NASCAR has finally figured out who will televise the second half of its season.
On Tuesday, the racing outfit agreed to a 10-year rights deal with NBC Sports Group that begins in 2015.
Terms of the deal were not disclosed, but the eight-year renewal it signed with Fox last year was for an estimated $2.4 billion. Fox airs the first-half Sprint Cup races (among others) including the Daytona 500.
Through 2024, the deal covers the final 20 Sprint Cup Series races and the last 19 Nationwide Series events, including the season-ending Sprint Cup Series championship event, which will return to network television for the first time since 2009. NBC last aired NASCAR races in 2006.
The new deal includes the NASCAR Hall of Fame ceremony and season-ending banquets as well as rights to certain NASCAR K&N Series, NASCAR Whelen Modified Tour and NASCAR Toyota (Mexico) events and Spanish-language broadcast rights on Telemundo and Mun2 for national series events and the Toyota (Mexico) Series races.
"[NBC's] football package on Sunday night is the number one show on television, and along with the Kentucky Derby and the Triple Crown, of course the NHL and the Stanley Cup playoffs, the French Open, they are the home to championship programming and we'll be promoted and marketed and shown alongside those top tier events," said Steve Herbst, NASCAR's VP of broadcasting and production.
The NBC partnership takes over for ESPN, which currently airs the final 17 Cup races as well as the entire Nationwide Series schedule through 2014. Turner Sports, which holds rights through next year for a six-race summer stretch, which also see its deal end with no renewal. That package, as well as the first half of the Nationwide Series is still available, with Fox being floated as a possible suitor.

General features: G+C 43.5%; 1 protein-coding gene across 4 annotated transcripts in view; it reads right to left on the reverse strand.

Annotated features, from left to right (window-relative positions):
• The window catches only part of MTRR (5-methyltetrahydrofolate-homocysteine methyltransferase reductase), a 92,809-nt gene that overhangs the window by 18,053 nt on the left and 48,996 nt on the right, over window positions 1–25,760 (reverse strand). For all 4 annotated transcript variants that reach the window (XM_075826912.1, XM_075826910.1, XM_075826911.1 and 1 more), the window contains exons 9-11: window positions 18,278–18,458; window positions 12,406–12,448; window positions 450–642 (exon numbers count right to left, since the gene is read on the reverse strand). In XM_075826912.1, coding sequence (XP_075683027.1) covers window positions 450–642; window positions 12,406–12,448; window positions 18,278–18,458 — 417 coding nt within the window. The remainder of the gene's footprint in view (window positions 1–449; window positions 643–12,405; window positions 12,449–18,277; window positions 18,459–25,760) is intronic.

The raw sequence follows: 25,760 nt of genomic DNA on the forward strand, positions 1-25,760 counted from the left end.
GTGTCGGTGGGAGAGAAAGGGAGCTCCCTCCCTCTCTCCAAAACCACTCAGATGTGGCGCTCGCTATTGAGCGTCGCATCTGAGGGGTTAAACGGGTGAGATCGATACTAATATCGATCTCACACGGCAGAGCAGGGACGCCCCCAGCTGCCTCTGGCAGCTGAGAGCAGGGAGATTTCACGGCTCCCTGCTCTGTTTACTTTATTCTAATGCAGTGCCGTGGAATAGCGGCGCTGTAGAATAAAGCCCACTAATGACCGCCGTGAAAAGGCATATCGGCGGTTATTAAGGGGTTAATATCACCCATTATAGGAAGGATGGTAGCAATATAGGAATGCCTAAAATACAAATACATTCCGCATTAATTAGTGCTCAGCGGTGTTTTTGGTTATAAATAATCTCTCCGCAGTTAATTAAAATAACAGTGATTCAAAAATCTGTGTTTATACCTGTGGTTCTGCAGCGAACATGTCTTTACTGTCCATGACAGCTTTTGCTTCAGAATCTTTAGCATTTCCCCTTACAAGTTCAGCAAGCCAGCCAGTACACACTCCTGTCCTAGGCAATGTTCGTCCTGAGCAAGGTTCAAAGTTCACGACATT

"We have enjoyed very strong partnerships with both Turner and ESPN over the years,'' said NASCAR chairman Brian France. "We are committed to being great partners to them throughout the 2014 season and continuing the many friendships that we have with both companies for years to come."
Upon announcement of the deal, ESPN and Turner issued statements:
"ESPN has enjoyed a long and mutually beneficial relationship with NASCAR. We have tremendous respect for the France family, the drivers and all in the sport and wish them well," said ESPN president John Skipper. "We will continue to serve NASCAR fans through SportsCenter and our other news platforms as we continue to enhance our industry-leading collection of quality assets."
Said David Levy, president of sales, distribution and sports, Turner Broadcasting: "Turner Sports is proud of the partnership we've built with NASCAR over the past 31 years and the role our company has played in helping to grow the sport. We think NASCAR is an attractive property but we are disciplined in our approach to negotiating sports rights and could not come up with a business model that was financially prudent for our company."